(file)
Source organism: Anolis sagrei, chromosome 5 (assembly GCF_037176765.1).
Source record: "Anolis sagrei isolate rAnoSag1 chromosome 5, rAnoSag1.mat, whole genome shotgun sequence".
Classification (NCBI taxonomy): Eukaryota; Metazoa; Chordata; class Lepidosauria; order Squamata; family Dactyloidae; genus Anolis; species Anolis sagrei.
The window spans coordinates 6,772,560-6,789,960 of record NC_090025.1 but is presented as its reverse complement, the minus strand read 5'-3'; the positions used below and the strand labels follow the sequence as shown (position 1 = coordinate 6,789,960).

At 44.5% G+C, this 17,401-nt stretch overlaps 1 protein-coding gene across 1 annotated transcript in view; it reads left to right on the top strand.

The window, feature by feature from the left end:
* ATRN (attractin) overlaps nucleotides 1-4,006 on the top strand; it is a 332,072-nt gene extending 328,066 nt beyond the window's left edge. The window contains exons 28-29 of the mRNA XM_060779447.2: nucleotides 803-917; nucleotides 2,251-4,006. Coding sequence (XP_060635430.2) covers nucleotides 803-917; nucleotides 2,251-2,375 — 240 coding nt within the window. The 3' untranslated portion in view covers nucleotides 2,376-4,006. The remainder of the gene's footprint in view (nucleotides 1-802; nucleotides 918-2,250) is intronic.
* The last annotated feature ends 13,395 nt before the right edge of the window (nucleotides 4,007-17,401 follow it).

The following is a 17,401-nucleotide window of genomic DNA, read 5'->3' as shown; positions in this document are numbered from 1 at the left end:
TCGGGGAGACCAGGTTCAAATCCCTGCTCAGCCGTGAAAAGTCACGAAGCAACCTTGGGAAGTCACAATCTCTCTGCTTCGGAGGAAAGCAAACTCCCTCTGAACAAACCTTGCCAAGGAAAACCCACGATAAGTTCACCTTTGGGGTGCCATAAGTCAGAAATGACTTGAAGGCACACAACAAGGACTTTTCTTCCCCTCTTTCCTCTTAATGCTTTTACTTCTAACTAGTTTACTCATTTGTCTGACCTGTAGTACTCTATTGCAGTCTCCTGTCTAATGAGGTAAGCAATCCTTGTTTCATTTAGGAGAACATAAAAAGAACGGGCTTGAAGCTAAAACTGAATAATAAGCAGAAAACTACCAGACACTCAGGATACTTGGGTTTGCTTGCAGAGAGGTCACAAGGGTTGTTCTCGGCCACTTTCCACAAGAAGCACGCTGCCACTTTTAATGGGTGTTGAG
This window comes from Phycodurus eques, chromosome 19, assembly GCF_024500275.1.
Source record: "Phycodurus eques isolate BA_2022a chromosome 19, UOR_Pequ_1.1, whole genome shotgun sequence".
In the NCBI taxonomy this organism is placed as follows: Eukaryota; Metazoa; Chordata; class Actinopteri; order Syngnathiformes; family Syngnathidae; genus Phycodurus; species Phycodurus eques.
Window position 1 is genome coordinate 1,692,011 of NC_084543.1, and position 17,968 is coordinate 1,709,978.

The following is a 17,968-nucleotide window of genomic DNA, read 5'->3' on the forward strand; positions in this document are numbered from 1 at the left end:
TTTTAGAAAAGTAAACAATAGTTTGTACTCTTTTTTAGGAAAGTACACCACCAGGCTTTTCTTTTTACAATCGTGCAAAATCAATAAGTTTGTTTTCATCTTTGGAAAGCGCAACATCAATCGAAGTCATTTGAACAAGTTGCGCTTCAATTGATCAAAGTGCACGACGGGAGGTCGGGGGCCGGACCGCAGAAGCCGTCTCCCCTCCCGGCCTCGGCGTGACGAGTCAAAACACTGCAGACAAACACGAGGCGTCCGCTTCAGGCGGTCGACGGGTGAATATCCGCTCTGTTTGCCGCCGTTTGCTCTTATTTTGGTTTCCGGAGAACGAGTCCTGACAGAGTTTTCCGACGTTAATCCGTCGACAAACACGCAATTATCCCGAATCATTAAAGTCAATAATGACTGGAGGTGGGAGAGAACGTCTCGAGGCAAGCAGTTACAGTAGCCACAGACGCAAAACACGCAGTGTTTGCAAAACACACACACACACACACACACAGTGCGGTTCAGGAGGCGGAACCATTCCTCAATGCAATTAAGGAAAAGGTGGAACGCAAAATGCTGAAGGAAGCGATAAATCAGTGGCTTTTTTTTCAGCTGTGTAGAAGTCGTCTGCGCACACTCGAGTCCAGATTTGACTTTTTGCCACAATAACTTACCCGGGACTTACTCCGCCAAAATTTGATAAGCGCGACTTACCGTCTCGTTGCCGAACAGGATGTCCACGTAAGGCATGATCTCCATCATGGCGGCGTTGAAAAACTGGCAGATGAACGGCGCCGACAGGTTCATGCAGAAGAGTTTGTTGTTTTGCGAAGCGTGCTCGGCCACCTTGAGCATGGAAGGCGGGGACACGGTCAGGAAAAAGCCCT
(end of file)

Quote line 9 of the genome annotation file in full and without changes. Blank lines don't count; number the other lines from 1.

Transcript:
The following is a 17,401-nucleotide window of genomic DNA, read 5'->3' as shown; positions in this document are numbered from 1 at the left end: